An NAACP-sponsored tele-town hall that focused on the underfunding of historically black colleges and universities in Maryland and several other states took place Thursday evening with a coalition of HBCU advocates who have been engaged in a lengthy legal battle over disparities in its higher education system.
The call featured NAACP President and CEO Derrick Johnson and Kristen Clarke, president and executive director of the Lawyers’ Committee for Civil Rights Under Law, who said underfunding at the state level threatens the viability of the schools.
“Across the country, HBCUs are facing financial challenges and roadblocks that pose an existential threat,” Johnson said. “Education is one of the most critical civil rights issues we face today, and it is our responsibility to ensure that our HBCUs, which produce some of the foremost African American college graduates, remain viable indefinitely.”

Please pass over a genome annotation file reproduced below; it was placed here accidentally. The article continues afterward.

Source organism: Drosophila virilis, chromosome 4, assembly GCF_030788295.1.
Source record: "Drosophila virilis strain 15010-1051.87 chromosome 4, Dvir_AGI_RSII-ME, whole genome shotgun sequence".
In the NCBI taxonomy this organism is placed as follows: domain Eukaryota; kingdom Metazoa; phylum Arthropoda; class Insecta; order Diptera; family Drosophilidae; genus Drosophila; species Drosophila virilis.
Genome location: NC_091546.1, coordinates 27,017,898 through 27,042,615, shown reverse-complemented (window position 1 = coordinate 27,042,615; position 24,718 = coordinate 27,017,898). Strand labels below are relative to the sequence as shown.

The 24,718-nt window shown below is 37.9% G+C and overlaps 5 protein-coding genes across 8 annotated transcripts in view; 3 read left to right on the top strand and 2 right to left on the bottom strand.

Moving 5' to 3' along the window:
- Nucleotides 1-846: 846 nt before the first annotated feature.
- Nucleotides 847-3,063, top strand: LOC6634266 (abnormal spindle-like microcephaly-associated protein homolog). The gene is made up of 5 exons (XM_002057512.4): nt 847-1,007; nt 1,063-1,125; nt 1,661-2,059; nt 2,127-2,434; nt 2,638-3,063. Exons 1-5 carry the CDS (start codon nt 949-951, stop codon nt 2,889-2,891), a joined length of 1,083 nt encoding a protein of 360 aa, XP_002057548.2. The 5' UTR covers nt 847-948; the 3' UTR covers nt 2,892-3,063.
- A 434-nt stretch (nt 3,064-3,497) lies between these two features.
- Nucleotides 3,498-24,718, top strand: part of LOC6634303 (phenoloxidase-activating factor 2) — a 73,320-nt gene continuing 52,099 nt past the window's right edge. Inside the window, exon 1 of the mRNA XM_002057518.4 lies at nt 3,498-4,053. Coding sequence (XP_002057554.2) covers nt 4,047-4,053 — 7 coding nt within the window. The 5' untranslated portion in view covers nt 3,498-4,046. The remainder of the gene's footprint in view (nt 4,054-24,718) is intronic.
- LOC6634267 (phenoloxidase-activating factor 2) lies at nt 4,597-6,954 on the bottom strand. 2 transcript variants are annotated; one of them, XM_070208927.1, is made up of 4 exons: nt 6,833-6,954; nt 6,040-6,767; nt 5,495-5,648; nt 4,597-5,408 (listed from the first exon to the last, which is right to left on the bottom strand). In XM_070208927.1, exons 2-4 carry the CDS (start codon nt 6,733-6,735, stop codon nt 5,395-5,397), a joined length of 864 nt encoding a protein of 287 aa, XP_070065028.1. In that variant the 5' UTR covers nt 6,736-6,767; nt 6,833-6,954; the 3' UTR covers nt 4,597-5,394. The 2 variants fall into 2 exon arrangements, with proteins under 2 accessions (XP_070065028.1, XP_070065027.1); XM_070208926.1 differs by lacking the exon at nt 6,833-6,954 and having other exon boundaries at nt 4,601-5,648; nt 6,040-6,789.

Clarke said her organization has been fighting Maryland for more than a decade to remedy the disparity in academic programs and to secure “full and adequate funding” for the state’s HBCUs. Republican Gov. Larry Hogan proposed $200 million to settle the lawsuit, far less than the $577 million that the coalition proposed, according to the Baltimore Sun.
While federal and state governments have long supported HBCUs, the NAACP says that financial support pales in comparison to predominantly white institutions.
The Education Department has said it plans to use carry-over funding to cover most existing grants, but it will be unable to make some new grants.
April Ryan, CNN political analyst and D.C. bureau chief for American Urban Radio Networks, moderated the hourlong dial-in discussion.